The governments irrigation department and its contractors consolidated their proud record in the feverish activity which attended the construction of the graceful great arched dam wall at Kyle, and the huge canal which snaked its concrete way from the off-take point as Esquelingwe Dam down to nearby Triangle.

Guy Hulett had set his sights on 15 000 acres of cane at Triangle, the sugar from which he calculated would supply the whole of the

If MacDougall's vision and dogged determination first kindled the spark of the irrigation development of the Lowveld, and the Sugar Industry Board and Natal Syndicate nurtured the flame, then the advent of Guy Hulett on the scene really set it alight.


Meanwhile much planning and thought went into the milling capacity necessary to mill the cane from the new fields. A new mill nearer the new fields was required some twelve miles south of the existing mill, and for this a whole new milling train and factory would be required. Meanwhile Mac's mill could not cope with the total cane from the old fields and the new spray block Sections 1 to 6 now in full production, and so Huletts devised a daring plan to solve the problem in a succession of moves.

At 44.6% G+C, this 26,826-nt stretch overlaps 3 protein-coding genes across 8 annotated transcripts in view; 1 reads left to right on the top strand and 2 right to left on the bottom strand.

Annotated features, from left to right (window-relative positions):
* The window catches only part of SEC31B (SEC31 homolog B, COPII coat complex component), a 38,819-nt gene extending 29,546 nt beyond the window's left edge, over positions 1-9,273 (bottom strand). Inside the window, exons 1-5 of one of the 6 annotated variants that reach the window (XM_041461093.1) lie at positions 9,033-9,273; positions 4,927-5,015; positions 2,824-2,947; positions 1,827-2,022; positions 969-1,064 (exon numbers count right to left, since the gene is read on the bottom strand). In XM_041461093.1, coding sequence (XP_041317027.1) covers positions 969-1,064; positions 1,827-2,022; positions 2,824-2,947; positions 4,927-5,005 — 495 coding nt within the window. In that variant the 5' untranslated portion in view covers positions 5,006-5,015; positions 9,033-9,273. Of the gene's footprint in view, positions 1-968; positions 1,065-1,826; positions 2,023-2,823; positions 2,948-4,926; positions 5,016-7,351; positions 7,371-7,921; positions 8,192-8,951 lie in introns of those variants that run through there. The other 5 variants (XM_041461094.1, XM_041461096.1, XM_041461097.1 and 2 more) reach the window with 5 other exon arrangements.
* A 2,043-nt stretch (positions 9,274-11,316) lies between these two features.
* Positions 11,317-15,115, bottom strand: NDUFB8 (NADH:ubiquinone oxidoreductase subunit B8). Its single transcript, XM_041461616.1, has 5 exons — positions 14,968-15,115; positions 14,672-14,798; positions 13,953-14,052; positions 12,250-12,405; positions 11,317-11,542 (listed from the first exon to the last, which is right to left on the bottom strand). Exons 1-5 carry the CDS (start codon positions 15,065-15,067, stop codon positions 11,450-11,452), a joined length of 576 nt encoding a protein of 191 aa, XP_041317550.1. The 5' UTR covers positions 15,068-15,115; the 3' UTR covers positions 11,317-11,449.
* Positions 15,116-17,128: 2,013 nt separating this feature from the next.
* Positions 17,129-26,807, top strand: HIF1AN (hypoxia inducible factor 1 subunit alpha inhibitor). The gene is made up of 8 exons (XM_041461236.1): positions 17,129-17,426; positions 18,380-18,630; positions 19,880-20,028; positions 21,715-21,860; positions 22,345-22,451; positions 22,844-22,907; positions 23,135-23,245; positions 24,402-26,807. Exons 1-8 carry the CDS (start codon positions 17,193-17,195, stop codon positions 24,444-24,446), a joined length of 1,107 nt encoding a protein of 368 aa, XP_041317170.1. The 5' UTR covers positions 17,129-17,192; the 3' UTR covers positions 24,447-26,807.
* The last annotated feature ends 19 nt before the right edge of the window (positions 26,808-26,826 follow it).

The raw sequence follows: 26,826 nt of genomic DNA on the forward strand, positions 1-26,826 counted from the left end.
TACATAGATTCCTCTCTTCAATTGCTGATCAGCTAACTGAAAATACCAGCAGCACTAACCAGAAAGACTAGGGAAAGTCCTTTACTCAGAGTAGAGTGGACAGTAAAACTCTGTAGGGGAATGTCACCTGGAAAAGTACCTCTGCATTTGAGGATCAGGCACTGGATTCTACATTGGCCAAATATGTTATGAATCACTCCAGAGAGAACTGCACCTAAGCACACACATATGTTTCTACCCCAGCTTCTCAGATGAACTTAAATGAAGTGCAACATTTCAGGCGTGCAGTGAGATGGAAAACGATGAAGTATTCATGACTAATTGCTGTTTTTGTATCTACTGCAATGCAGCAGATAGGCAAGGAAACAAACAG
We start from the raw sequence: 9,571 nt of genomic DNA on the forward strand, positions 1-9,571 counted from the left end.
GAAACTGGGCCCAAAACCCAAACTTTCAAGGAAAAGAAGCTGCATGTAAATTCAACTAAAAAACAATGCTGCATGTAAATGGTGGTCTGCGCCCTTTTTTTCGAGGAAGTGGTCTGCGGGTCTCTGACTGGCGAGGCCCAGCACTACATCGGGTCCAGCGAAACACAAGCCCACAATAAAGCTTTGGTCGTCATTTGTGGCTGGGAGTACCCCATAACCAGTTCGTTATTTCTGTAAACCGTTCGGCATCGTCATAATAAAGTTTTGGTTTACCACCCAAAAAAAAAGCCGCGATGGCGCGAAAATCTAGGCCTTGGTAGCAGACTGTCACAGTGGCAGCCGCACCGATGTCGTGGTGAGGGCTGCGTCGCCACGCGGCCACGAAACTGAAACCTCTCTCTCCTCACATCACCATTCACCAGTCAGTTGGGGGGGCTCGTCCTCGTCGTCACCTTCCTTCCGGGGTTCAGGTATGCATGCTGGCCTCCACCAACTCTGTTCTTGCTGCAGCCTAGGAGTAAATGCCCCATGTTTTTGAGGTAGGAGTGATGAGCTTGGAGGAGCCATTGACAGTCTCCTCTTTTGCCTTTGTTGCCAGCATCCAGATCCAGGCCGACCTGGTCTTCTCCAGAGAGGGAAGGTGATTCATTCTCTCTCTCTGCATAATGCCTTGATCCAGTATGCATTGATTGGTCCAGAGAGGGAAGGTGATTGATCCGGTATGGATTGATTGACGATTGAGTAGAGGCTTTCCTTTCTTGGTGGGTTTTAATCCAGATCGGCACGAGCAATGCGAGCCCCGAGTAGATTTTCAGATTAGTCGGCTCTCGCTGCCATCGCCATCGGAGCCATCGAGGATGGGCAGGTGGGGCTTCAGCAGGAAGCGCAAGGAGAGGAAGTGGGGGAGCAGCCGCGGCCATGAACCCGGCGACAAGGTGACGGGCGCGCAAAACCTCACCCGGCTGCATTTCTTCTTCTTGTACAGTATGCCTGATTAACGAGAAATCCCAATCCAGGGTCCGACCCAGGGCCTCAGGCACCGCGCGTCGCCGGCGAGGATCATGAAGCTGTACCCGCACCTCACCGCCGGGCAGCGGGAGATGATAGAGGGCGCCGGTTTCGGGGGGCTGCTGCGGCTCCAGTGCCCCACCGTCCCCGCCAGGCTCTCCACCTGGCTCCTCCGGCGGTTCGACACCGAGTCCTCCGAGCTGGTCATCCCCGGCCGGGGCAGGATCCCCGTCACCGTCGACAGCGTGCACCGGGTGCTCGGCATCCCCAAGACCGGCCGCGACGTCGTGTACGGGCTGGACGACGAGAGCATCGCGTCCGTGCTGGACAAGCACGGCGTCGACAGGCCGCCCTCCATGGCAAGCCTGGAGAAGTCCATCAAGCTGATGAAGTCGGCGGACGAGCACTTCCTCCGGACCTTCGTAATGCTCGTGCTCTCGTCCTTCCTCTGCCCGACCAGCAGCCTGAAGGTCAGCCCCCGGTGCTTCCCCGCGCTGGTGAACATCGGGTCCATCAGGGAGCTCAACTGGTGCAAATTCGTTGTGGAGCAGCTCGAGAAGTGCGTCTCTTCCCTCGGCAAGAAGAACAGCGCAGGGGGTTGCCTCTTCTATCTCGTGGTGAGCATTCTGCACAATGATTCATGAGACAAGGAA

A second hand 66 inch milling train, destined for the new mill, was purchased from the Zululand Sugar Millers in Empangeni, and this ZSM Mill was transported to Triangle and was erected in tandem with Mac's mill for just one season. In the closed season Hulett planned to take the whole complex down and transfer it to the new mill site. Everybody thought him mad, but with his team from Natal aiding local stalwarts Andrew Stoddart (Mill Manager), Ken Guthrie (Chief Engineer) and Dolf de Ruyter (Factory Manager), the job was accomplished in the